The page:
Conversations with people traveling off the west coast suggest to me that if we go around to a few desirable properties willing to put decent cash on the table, even if the land is going for a much higher price or not at all for sale, and willing to do it right quick (let's assume we have already inspected the land and deemed it suitable) alot of people will be willing to listen, and maybe for a bit under the expected price. If this money can be saved, the relaxed pace of the first year can be afforded. Also there have been a couple of people who have implied that they might be able to offer some small aid, always in a casual conversation and I understand the offers as very hypothetical, and any small aid would go a very long way in helping us afford the farming education we need, the time to figure stuff out thinking with our hands. So if you are able to contribute information, equipment, money, books, labor, or any other kind of support; do.

Not knowing.

I know that Matt is going to be with me on the farm project. And I have several other friends that I hold in high hope. But even the ones that I feel generally confident about, other then Matt, I don't know which ones will actually be there. I think that for some people it is hard to commit to a project that doesn't actually have its land purchased, which I admit makes a lot of sense. And even if I knew who would be there, there would be no way to know who will be staying, that's fine though, I wouldn't want someone who didn't like it to stay. So I am always looking for more maybes.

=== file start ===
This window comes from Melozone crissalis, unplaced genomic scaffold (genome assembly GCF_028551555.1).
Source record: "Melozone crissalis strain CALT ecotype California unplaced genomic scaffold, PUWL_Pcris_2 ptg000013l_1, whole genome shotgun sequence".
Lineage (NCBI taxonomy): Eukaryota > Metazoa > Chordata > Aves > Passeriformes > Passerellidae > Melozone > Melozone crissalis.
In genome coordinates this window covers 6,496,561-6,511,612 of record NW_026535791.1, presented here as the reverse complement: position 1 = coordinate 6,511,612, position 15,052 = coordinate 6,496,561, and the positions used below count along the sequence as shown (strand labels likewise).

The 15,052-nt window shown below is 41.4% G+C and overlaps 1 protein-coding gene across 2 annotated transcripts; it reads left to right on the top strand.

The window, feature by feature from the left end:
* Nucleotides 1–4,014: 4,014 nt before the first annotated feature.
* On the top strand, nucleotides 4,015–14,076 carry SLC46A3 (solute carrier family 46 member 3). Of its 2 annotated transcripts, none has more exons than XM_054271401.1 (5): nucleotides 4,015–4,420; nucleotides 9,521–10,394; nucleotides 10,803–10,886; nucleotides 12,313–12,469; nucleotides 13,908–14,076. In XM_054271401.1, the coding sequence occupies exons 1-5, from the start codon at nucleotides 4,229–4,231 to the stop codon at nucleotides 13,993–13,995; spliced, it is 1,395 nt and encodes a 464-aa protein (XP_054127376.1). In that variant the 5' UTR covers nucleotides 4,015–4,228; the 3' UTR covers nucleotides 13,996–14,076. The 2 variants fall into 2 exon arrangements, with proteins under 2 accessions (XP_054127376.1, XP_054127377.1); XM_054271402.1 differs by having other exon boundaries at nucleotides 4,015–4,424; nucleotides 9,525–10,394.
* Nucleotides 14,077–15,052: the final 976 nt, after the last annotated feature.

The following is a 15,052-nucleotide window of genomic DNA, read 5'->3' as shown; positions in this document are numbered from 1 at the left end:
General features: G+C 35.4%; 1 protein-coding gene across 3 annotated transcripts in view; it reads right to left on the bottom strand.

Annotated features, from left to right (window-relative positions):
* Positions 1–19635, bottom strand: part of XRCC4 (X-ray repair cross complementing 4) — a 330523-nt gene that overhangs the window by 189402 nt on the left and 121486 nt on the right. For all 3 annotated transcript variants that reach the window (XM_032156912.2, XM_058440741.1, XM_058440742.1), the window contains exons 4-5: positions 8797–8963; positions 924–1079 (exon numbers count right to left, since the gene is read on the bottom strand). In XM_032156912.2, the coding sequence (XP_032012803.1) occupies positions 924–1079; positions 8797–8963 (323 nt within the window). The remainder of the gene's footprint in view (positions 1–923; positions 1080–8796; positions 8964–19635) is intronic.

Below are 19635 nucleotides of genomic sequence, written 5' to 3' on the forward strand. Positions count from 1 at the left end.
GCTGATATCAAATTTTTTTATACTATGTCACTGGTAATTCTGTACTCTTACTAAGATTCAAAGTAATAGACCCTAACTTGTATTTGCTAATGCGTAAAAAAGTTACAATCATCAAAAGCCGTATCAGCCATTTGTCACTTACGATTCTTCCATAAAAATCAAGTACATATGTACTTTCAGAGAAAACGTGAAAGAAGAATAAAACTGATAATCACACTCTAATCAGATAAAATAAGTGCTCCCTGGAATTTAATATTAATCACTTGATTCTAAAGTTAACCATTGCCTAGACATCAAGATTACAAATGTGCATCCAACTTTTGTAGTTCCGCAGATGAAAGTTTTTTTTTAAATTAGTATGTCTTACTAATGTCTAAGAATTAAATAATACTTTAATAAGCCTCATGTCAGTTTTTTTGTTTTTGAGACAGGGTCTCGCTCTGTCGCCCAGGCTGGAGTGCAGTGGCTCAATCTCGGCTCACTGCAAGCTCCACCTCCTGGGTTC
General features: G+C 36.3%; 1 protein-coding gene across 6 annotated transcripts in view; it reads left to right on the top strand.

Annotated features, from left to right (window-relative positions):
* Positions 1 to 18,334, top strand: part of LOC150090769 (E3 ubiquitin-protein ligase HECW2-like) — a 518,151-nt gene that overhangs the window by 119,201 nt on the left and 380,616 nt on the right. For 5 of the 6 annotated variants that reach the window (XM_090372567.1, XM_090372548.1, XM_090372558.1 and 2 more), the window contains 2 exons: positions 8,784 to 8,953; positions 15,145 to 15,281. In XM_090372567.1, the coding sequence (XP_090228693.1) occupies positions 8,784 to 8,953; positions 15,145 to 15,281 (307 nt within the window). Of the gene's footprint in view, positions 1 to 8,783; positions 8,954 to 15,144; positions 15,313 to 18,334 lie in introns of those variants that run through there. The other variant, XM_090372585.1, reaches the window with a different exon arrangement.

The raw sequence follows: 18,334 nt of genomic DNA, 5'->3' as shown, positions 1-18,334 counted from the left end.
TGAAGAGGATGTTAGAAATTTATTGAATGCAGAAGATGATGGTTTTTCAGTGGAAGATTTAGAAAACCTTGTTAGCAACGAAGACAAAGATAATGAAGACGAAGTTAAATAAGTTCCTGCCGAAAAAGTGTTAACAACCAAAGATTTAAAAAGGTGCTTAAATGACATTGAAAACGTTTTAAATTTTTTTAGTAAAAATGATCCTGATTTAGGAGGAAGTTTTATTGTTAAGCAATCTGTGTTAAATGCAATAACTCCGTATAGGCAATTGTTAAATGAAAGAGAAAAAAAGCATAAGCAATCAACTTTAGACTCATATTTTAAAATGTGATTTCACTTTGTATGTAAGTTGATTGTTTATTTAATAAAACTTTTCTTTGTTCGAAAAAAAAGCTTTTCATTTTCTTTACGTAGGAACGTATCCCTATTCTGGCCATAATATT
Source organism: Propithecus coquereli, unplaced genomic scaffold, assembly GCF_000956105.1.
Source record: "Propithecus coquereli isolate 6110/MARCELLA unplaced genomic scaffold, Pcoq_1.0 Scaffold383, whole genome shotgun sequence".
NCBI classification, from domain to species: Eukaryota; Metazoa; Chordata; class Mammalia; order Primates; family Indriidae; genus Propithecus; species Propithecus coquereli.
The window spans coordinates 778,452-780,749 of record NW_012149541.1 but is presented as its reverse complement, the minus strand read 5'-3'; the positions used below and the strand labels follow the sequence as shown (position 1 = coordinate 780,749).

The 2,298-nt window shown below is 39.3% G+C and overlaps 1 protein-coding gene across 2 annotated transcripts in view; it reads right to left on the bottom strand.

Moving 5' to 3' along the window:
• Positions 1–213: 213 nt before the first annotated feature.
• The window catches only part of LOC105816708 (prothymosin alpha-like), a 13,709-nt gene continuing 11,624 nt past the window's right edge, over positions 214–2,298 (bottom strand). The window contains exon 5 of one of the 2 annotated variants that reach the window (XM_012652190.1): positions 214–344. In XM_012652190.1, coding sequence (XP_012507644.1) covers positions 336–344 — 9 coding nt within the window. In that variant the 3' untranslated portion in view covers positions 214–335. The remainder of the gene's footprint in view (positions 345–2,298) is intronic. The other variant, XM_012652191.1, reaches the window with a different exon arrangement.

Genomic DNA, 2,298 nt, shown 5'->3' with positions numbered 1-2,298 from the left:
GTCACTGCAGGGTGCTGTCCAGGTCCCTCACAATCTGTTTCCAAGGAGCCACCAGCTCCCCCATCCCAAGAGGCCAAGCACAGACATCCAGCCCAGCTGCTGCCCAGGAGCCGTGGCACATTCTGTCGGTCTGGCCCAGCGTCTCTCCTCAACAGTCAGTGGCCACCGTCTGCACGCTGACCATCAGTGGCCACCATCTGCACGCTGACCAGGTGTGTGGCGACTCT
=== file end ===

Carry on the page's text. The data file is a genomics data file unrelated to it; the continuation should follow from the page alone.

I am on a train heading out of Chicago, I go to the observation car, not for the views of the halogen speckled darkness, for the company. I have meet many good people on this trip, and some people that even if they aren't good I still like 'em. Folks ask me where I am going, why I am going there, where I have been. And talking about the dream of the farm is tied to every aspect of my life, my trips doubly so. And people from all walks of life are very impressed, in fact sometimes more impressed then they have any right to be, I must be too good at spinning this yard. But there is more to it then that, folk are eager to hear that there can be an alternative to the way of life that surrounds us. Its a story that people want to hear, and they pull it out of me more then I give it to them.